• We have rolled out the next stages of our Leading Self and Others Programme to improve our inclusive approach to leadership across the practice.
  • Our gender balanced Promotion and Salary panel has continued to meet and review salaries across the organisation. The panel’s role is to ensure that employees are considered for promotions and annual salary increases equally and without bias.

Hourly Pay Gap

(April 2023)

Our mean and median hour pay gap has continued to decrease over the 7 years of UK gender pay gap reporting. However, this year we have seen a second increase in the mean and the median has plateaued.

The overall difference between men’s and women’s hourly pay based on a snapshot on the 5th April 2023 is 17.0% (mean) and 19.8% (median).  We believe this is for the reasons outlined above.

We actively carry out annual comparisons on  pay for equal or similar work across our organisation including role on role comparisons, and we are actively working to remove the smaller gap that exists in this context.


Gender Pay Gap – Hourly Mean & Median

Pay Quartiles based on hourly pay – Percentage of Male and Female Employees in the different pay bands (A to D).

(April 2023)

A (Lowest)






D (Highest)


Bonus Pay Gap

(April 2022 – 2023)

Our bonus gap has increased this year.

Before going into the detail of this, it is worth noting that bonuses make up a relatively small part of our distribution to employees.  Our previous report reflected the uncertainty of market conditions and a lower inflationary environment.  In that period we had used bonuses to help reward colleagues during the tail end of the covid pandemic, which meant that bonuses constituted a larger proportion of our discretionary distribution than salary increases. As we have moved into 2022-23, however, the market conditions have changed.   We were able to give salary increases across the company, which means that bonuses are proportionally a smaller proportion of the discretionary distribution.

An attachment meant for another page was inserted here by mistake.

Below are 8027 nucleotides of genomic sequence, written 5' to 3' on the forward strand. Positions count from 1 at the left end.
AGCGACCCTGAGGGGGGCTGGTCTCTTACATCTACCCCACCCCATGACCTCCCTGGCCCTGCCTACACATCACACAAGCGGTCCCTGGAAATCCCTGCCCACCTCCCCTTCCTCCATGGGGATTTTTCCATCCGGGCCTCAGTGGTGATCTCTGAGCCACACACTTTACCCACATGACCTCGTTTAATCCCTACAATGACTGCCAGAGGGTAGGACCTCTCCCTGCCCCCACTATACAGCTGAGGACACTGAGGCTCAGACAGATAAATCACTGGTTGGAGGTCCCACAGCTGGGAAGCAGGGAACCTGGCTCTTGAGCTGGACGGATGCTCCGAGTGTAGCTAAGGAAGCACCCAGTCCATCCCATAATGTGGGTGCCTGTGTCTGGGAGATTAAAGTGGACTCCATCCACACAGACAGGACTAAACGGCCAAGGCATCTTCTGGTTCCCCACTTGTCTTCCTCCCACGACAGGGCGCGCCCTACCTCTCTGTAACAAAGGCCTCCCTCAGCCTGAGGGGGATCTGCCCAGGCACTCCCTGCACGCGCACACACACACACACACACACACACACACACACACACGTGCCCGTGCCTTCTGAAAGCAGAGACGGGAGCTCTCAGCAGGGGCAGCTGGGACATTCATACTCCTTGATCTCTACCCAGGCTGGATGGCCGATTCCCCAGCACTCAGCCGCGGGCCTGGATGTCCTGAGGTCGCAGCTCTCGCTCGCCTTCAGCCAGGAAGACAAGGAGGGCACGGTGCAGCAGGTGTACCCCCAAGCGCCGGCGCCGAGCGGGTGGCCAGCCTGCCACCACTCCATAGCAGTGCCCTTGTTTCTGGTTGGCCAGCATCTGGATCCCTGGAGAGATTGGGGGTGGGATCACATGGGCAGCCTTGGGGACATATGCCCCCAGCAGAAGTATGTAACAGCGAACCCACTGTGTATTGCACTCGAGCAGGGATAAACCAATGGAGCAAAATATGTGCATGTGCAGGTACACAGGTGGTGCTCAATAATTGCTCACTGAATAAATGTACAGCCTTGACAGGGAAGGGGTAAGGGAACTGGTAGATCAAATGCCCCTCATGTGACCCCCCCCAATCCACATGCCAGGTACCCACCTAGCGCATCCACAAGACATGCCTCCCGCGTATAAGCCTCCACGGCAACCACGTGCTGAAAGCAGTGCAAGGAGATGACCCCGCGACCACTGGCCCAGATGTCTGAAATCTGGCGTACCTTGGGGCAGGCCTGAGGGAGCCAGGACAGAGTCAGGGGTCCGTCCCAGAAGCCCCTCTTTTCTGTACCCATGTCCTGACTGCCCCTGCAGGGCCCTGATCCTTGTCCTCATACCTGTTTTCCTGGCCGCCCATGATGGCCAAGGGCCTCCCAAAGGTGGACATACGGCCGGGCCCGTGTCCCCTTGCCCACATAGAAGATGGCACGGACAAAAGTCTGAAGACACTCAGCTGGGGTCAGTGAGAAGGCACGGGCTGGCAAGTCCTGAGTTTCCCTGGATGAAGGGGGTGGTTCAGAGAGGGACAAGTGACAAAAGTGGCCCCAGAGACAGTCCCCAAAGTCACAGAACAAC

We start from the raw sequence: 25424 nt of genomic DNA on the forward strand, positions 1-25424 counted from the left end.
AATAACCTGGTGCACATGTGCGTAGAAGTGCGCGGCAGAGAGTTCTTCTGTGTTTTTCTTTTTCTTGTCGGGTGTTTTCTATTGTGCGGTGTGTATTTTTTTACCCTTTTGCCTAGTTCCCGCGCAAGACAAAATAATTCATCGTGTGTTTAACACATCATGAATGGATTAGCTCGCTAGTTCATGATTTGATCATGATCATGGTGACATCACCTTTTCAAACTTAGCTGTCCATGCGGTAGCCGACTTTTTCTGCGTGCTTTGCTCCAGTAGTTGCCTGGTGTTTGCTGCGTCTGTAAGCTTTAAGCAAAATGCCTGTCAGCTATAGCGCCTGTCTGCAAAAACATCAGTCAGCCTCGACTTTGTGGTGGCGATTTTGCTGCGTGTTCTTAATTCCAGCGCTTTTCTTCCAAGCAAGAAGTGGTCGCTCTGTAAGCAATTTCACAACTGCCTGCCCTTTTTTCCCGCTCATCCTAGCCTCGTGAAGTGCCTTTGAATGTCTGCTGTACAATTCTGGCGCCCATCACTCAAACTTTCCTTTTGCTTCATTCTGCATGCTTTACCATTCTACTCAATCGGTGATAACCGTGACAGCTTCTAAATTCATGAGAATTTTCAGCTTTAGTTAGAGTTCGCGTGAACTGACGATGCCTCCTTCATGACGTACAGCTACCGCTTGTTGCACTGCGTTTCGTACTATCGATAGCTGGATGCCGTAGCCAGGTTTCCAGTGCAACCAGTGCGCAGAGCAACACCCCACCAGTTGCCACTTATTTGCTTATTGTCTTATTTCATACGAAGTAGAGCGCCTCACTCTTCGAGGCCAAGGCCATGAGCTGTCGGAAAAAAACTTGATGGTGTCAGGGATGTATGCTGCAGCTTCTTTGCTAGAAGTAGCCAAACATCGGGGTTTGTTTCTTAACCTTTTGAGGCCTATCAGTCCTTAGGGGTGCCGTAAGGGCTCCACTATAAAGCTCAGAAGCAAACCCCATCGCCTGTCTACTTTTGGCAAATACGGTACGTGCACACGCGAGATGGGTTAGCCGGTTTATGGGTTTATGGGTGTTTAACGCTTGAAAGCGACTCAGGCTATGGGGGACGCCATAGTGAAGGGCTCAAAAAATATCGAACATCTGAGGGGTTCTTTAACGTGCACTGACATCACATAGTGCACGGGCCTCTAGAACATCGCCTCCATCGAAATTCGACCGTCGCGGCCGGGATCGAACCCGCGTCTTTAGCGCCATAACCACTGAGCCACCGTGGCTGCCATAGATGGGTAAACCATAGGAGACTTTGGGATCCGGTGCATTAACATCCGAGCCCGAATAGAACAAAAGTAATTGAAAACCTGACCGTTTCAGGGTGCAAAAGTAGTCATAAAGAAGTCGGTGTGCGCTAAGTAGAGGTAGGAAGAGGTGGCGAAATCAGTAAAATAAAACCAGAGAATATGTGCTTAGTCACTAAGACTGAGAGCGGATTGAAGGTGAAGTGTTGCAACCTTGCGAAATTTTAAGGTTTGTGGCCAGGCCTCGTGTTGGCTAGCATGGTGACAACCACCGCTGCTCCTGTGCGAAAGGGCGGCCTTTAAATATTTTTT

When we analyse bonuses in more detail, a number of factors have affected the bonus gender pay gap:

  • In 2022, we have paid the majority of our bonuses as net bonuses, which means most employees receive the same net amount in their pocket. Although the same net amount is received by all employees, the gross amount payable as tax is higher for the higher rate taxpayers (40%) than for an employee in the basic tax bracket (20%). As we have to calculate bonuses based on gross, not net pay, and due to a greater number of men in the upper Quartiles at Stride Treglown, this has had an impact on our bonus pay gap.
  • To be eligible to receive a bonus, individuals need to have worked in the practice during the previous business year, as the profits relate to that period of time. As we have restructured our practice through recruitment, the numbers eligible for a bonus have dropped in this reporting period and this has impacted our bonus figures.
  • The main mechanism for profit sharing for our equity board directors is via bonuses, rather than salary or draw down. A proportion of profit is distributed equally as bonuses among equity directors, the majority of whom are male.

Eligibility for Bonus

(April 2022 – April 2023)

Bonus eligibility represents a snapshot from 2021 to 2022. All employees are eligible for a bonus if they have been here during the previous financial year. These numbers represent a period where certain members of staff were new to the company.

In this period 13.4% of male employees and 29.8% of female were ineligible for bonuses. These individuals were new to the organisation during the reporting period so didn’t receive profit related bonus payments from the previous business year. These individuals will become eligible in due course if they stay with the company and this will have an impact on our figures.

86.6% Male
70.2% Female

The directors of the practice, both male and female, are paid at the same level. Their individual salary is six times that of the lowest paid employee at full time equivalent (FTE).

In accordance with The Equality Act (2010) (Gender Pay Gap Information) Regulations 2017 I confirm the gender pay gap data contained in this report for Stride Treglown Limited is accurate and has been produced in accordance with the guidance on managing gender pay developed by the Arbitration and Conciliation Service (ACAS). Pierre Wassenaar, Chair for Stride Treglown Ltd.